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Myanmar

Now is the moment to visit this extraordinary land, scattered with gilded pagodas, where the traditional ways of Asia  endure and areas previously off-limits are opening up.

In a nation with well over 100 ethnic groups, exploring Myanmar can often feel like you've stumbled into a living edition of the National Geographic, circa 1910! The country, for instance, has yet to be completely overwhelmed by Western fashion – everywhere you'll encounter men wearing skirt-like longyi, women smothered in thanakha (traditional make-up) and betel-chewing grannies with mouths full of blood-red juice. People still get around in trishaws and, in rural areas, horse and cart. Drinking tea – a British colonial affectation – is enthusiastically embraced in thousands of traditional teahouses.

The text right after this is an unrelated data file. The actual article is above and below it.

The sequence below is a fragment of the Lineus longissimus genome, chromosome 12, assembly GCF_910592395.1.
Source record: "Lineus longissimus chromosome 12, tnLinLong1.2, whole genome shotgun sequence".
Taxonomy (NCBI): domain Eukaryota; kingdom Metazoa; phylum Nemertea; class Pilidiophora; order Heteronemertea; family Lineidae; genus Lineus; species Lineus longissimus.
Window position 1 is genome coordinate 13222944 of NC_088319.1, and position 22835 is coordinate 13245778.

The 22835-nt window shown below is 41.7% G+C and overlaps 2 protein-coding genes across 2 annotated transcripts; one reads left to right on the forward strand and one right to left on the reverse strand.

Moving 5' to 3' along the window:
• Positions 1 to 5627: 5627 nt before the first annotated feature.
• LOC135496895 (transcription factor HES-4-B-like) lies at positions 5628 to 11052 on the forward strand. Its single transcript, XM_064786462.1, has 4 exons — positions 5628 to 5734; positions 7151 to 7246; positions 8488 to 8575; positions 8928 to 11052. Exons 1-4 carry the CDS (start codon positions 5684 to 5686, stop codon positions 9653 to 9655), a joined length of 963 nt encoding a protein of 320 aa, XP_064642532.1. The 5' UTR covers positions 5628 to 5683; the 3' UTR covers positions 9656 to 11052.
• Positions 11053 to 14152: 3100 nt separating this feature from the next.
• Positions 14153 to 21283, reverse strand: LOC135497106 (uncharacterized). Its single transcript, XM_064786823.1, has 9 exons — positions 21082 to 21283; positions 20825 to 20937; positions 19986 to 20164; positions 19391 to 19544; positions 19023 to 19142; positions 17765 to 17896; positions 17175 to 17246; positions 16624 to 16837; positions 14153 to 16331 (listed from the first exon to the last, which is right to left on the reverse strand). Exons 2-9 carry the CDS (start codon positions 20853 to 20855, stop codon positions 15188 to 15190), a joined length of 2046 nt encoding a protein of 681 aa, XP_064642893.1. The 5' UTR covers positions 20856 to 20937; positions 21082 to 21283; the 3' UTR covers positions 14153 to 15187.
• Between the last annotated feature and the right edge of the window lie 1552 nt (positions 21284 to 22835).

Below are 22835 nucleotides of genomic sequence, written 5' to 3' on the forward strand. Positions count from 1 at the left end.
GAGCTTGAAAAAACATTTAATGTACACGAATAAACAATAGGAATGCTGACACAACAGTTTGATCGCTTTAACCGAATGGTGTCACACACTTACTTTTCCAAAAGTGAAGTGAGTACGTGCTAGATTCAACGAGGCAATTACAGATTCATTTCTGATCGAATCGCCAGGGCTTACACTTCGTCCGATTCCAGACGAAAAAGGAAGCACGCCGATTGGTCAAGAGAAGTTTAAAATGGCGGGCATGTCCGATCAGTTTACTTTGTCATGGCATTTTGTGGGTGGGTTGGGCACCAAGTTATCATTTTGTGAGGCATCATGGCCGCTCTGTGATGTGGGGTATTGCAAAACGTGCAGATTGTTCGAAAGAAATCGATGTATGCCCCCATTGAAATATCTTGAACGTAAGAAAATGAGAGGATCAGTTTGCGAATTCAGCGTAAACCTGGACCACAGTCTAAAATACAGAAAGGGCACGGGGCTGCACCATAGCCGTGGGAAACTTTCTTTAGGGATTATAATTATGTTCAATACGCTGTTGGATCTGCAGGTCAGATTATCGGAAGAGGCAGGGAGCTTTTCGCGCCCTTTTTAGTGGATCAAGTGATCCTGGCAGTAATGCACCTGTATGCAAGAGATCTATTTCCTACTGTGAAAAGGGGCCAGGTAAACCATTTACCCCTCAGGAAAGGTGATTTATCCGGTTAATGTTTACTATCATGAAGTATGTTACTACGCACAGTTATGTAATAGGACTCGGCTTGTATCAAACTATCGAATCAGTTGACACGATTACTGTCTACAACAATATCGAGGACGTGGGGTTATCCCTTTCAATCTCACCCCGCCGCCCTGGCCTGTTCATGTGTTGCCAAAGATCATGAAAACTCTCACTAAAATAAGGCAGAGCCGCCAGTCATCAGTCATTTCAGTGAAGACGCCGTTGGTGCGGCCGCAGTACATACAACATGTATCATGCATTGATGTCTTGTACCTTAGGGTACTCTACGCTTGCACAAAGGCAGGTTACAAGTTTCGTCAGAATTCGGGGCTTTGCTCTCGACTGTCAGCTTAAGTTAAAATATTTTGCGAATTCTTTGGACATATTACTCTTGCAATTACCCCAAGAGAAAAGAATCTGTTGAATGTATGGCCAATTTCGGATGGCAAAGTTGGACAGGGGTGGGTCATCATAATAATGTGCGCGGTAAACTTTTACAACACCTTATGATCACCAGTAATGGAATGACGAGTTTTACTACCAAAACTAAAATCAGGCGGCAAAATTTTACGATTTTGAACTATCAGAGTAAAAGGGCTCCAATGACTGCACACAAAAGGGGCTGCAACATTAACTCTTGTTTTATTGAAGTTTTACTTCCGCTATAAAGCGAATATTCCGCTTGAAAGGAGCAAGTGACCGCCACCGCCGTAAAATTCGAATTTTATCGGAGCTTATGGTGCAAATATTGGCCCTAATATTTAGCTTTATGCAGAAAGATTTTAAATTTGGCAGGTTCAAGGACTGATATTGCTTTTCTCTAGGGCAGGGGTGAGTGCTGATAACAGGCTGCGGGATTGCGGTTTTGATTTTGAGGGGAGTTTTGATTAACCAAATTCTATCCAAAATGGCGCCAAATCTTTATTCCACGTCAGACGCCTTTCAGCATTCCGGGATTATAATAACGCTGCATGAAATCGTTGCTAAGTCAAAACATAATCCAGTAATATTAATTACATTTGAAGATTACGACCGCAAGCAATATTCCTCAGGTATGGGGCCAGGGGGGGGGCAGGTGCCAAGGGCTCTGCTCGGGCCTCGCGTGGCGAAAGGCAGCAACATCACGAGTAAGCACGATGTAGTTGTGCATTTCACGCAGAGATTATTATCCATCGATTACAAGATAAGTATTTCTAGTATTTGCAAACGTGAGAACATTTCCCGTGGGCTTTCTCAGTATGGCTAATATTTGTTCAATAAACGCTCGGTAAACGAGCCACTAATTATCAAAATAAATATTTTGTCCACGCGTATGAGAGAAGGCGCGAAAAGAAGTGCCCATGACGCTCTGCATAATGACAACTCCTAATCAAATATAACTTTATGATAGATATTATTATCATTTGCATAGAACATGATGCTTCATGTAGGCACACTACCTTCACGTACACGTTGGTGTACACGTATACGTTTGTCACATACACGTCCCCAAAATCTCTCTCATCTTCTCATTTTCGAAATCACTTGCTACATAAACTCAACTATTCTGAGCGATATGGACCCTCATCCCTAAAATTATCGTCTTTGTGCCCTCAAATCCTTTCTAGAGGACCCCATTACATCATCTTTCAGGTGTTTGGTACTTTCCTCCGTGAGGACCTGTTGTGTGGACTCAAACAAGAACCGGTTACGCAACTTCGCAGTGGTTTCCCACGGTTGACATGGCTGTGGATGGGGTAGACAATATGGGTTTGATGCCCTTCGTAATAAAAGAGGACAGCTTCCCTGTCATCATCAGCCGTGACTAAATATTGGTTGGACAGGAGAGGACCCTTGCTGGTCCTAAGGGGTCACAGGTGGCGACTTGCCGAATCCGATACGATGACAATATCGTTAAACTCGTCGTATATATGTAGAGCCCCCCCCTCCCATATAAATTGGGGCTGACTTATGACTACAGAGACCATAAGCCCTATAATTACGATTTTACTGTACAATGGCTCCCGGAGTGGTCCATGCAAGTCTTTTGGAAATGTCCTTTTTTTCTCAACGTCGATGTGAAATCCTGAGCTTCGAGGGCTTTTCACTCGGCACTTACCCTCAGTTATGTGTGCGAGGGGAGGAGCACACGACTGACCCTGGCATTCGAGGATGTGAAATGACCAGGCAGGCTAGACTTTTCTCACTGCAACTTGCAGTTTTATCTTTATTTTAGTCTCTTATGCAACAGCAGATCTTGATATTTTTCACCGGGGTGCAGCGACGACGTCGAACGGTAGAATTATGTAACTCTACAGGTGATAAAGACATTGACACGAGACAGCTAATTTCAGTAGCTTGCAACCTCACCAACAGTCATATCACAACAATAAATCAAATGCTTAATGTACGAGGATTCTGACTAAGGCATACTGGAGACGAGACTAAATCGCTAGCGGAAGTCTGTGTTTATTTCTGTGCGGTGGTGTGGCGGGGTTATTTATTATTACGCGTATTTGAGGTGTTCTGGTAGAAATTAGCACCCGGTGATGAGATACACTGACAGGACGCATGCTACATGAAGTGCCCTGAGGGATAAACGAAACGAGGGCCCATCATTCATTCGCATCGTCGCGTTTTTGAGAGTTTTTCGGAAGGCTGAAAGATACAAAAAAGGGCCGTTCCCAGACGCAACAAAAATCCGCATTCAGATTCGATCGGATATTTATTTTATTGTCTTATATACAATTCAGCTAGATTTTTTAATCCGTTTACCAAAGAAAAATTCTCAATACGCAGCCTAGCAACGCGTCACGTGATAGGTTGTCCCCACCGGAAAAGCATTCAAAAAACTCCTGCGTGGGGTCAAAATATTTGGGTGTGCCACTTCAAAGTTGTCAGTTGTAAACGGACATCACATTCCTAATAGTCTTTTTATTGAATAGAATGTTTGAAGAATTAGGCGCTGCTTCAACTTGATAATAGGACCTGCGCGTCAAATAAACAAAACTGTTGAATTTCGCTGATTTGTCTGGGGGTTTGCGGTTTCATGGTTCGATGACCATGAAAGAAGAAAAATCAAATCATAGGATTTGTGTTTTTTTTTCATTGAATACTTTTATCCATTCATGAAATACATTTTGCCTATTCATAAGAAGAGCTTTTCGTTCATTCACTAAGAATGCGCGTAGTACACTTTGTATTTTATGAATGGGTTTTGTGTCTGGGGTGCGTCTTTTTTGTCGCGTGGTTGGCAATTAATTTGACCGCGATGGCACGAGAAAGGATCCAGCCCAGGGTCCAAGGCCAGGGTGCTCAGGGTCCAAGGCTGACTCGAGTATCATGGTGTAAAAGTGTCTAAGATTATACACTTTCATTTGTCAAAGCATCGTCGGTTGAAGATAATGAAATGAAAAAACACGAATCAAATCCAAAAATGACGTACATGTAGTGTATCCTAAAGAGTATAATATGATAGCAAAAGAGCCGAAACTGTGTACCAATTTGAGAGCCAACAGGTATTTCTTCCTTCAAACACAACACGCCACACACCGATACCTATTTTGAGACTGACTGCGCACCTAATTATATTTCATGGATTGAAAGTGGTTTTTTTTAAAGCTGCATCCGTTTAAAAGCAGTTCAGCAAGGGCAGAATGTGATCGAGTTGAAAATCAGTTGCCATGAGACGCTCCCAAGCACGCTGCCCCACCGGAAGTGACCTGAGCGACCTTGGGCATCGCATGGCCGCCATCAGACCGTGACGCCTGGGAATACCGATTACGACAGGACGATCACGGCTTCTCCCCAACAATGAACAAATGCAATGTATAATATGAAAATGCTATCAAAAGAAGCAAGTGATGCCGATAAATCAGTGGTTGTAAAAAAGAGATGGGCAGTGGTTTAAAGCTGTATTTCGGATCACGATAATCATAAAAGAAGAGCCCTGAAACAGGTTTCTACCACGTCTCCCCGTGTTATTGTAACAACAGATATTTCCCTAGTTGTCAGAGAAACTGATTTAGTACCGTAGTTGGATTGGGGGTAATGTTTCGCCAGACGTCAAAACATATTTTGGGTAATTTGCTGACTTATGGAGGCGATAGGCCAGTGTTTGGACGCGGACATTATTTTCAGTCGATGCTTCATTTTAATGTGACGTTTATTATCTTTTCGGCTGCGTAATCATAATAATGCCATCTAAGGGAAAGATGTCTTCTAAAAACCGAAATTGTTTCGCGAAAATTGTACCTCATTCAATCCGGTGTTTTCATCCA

Thankfully, the pace of change is not overwhelming, leaving the simple pleasures of travel in Myanmar intact. You can still drift down the Ayeyarwady (Irrawaddy) River in an old river steamer, stake out a slice of beach on the blissful Bay of Bengal, or trek through pine forests to minority villages scattered across the Shan Hills without jostling with scores of fellow travellers. Best of all you'll encounter locals who are gentle, humorous, engaging, considerate, inquisitive and passionate – they want to play a part in the world, and to know what you make of their world. Now is the time to make that connection.



 

 

    

  



 



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